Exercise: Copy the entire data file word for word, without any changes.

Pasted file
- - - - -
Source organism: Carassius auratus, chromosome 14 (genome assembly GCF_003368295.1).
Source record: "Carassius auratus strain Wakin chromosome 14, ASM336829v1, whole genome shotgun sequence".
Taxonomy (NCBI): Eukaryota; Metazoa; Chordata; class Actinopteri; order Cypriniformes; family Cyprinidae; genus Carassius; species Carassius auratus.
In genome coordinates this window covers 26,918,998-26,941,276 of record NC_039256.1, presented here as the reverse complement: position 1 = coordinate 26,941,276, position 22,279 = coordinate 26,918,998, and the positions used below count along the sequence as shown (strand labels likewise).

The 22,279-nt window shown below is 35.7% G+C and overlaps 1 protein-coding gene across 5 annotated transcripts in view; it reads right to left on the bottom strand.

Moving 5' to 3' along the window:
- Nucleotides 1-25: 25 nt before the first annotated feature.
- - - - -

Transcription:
Source organism: Carassius auratus, chromosome 14 (genome assembly GCF_003368295.1).
Source record: "Carassius auratus strain Wakin chromosome 14, ASM336829v1, whole genome shotgun sequence".
Taxonomy (NCBI): Eukaryota; Metazoa; Chordata; class Actinopteri; order Cypriniformes; family Cyprinidae; genus Carassius; species Carassius auratus.
In genome coordinates this window covers 26,918,998-26,941,276 of record NC_039256.1, presented here as the reverse complement: position 1 = coordinate 26,941,276, position 22,279 = coordinate 26,918,998, and the positions used below count along the sequence as shown (strand labels likewise).

The 22,279-nt window shown below is 35.7% G+C and overlaps 1 protein-coding gene across 5 annotated transcripts in view; it reads right to left on the bottom strand.

Moving 5' to 3' along the window:
- Nucleotides 1-25: 25 nt before the first annotated feature.